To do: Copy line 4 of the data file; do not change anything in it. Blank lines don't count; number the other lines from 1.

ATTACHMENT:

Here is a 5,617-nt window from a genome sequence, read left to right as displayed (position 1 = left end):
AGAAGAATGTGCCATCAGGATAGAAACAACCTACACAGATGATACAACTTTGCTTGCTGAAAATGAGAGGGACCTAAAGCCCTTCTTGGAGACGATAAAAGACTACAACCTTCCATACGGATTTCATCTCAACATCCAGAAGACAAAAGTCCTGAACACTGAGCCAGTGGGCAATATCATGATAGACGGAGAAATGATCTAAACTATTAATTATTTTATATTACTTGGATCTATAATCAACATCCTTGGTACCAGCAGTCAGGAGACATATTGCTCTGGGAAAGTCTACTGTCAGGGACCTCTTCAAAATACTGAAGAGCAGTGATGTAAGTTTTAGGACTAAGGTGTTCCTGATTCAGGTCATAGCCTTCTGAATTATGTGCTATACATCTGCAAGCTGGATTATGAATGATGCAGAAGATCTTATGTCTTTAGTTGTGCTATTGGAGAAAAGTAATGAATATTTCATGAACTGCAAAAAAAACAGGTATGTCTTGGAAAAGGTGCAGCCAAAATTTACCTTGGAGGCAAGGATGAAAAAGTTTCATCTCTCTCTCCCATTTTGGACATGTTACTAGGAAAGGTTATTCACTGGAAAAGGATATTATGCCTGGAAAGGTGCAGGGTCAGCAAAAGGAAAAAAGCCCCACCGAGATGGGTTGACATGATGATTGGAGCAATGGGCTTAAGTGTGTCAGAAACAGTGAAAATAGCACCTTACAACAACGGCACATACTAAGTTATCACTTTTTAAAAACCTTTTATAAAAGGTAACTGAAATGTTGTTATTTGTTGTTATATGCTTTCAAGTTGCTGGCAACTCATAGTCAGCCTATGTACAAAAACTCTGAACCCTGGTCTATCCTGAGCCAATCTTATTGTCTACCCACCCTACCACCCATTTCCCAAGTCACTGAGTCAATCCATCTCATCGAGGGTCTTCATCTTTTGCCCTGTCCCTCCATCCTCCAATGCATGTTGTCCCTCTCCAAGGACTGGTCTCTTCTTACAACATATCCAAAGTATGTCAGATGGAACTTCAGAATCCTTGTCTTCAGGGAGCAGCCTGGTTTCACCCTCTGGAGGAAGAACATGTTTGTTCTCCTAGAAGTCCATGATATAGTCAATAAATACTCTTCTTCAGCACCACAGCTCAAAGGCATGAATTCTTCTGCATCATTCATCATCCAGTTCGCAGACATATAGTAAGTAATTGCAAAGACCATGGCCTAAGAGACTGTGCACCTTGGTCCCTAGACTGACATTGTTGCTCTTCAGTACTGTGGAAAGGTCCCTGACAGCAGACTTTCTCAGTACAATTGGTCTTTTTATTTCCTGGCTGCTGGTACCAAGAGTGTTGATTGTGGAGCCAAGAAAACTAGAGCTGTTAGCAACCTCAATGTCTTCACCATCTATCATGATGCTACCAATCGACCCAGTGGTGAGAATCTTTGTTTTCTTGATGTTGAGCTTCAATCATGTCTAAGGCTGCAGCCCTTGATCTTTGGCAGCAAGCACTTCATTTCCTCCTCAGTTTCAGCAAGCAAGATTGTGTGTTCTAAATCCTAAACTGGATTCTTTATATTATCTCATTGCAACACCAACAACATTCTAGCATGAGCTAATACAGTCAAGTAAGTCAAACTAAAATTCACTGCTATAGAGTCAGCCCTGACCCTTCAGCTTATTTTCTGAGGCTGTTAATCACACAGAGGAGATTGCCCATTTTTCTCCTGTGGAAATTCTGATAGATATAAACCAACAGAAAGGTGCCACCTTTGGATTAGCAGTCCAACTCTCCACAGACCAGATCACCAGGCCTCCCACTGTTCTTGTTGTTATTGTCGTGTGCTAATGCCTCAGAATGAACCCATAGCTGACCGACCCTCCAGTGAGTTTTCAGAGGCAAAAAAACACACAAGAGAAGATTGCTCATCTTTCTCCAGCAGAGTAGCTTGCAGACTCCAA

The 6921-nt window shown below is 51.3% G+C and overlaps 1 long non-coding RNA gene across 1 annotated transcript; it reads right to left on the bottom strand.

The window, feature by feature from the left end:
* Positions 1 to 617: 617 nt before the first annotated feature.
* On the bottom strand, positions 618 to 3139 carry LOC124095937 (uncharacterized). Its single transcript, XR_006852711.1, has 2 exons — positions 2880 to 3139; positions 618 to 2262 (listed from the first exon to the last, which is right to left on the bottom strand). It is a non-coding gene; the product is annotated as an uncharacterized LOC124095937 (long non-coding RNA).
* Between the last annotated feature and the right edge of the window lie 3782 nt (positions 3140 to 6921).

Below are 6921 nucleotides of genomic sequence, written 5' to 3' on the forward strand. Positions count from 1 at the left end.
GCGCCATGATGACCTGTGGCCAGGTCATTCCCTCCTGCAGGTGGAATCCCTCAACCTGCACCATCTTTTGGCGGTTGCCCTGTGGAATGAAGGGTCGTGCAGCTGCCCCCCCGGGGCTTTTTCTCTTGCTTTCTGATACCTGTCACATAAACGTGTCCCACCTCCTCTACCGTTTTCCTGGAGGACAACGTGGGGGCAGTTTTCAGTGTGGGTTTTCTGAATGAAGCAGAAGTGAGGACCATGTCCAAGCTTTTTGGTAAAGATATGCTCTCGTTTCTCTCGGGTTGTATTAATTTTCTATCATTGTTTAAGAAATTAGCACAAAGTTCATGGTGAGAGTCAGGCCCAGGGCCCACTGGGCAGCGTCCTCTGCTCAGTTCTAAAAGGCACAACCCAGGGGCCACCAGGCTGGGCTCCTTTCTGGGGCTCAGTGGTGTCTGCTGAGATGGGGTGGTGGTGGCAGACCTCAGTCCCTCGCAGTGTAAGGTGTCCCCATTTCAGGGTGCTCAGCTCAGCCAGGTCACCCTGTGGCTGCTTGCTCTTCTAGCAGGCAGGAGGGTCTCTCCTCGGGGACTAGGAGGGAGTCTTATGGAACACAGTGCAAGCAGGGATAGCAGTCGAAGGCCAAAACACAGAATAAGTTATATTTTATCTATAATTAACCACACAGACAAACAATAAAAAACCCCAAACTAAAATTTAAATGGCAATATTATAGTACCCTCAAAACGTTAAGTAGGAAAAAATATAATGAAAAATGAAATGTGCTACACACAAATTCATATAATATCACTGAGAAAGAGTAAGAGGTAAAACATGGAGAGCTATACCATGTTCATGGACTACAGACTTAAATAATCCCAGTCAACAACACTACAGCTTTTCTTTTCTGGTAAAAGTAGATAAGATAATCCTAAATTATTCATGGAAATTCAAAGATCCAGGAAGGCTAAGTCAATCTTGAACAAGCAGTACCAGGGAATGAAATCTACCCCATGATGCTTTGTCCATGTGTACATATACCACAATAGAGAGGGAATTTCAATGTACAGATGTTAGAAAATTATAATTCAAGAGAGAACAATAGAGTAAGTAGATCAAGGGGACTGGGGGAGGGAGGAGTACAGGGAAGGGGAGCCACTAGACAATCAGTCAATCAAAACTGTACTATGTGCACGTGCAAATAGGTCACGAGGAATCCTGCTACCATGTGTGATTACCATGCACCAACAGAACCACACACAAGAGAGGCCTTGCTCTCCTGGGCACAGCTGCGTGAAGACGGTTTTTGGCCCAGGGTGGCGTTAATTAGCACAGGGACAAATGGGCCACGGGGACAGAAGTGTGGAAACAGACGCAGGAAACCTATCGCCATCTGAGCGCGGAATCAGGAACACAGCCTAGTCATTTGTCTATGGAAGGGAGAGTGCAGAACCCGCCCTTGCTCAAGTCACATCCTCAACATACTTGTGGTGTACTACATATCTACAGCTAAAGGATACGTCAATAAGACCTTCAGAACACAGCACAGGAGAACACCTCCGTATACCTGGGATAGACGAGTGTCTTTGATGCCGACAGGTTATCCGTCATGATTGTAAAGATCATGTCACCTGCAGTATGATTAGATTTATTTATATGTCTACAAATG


The window, feature by feature from the left end: